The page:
Cost of renting a car soars by almost 40% after global microchip shortage squeezes supply of new vehicles
The cost of renting a car has soared by almost 40 per cent after a global microchip shortage squeezed the supply of new cars.
Logistical headaches and increased demand for semiconductors from the gaming industry have led to a dearth of new vehicles.
Car makers have prioritised selling to dealerships rather than rental firms, which typically buy in bulk at cheaper prices.
That has left rental firms scrambling to find stock to meet demand and replace older cars.
Shortage: Logistical headaches and increased demand for semiconductors from the gaming industry have led to a dearth of new vehicles
Research for The Mail on Sunday by comparison website Rentalcars.com showed that hire costs for some models had spiked by almost 40 per cent since the spring, leaving holidaymakers facing higher bills this half-term.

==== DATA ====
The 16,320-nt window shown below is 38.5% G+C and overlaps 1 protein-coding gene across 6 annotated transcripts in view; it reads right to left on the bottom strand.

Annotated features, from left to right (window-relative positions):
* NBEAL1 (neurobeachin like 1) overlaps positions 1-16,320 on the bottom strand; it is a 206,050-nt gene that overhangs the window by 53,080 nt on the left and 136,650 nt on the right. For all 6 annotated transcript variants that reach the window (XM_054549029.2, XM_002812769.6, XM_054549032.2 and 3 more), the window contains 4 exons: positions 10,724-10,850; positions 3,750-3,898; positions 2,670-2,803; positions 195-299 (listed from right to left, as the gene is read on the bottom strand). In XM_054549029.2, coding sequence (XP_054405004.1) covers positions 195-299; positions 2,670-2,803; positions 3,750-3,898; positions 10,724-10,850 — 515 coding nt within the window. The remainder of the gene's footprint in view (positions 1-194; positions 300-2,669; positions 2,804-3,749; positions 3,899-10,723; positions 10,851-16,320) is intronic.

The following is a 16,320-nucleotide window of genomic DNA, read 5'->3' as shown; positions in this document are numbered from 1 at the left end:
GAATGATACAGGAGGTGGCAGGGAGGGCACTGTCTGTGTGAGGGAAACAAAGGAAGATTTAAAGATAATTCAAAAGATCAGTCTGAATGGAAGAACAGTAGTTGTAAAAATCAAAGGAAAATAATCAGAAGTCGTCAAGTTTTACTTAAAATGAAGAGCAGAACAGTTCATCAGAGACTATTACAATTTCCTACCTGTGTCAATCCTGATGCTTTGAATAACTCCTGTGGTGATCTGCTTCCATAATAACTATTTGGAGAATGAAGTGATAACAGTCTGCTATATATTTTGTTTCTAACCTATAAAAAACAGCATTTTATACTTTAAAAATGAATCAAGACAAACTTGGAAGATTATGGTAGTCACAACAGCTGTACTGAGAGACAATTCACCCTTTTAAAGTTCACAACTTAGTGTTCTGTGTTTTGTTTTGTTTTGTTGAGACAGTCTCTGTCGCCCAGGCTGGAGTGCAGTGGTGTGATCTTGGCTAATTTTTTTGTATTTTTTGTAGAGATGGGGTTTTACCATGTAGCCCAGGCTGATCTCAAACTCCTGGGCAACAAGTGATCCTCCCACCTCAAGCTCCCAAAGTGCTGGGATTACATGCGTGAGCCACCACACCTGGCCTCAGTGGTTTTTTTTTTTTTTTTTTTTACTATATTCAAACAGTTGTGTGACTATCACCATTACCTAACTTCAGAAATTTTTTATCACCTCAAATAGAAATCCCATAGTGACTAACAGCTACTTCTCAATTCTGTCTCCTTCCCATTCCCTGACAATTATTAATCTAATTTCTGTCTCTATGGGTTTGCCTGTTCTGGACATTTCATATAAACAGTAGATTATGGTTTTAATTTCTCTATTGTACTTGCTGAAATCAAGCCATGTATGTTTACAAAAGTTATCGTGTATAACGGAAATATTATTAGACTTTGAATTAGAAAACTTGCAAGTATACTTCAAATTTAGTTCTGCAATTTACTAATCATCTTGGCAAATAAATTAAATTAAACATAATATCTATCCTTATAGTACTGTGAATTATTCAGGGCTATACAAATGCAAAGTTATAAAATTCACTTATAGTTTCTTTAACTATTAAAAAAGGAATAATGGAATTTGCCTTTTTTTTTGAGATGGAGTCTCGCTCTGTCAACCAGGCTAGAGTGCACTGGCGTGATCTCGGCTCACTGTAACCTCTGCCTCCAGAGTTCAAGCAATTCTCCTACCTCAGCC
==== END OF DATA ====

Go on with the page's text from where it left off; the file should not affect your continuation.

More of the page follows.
The cost of hiring an SUV for a week in Britain has risen by 38 per cent to £381 from £277 in April. For tourists heading to France, the average car rose 6 per cent to £251 a week, although that is down from summer season highs of £280.
The average UK hire car now costs £45 per day, compared with £35 six months ago, while van hire has risen to £87 a day from £74.
Auto Trader director Ian Plummer said: ‘The microchip shortages have led to unprecedented shortages of new cars.
‘The rental companies update their fleets every six months so now are struggling to find new cars to replace the old ones, which are more costly to run. Expect prices to stay higher for some time.’
Europe’s largest listed rental firm Europcar warned in July that the squeeze on the industry was likely to be prolonged.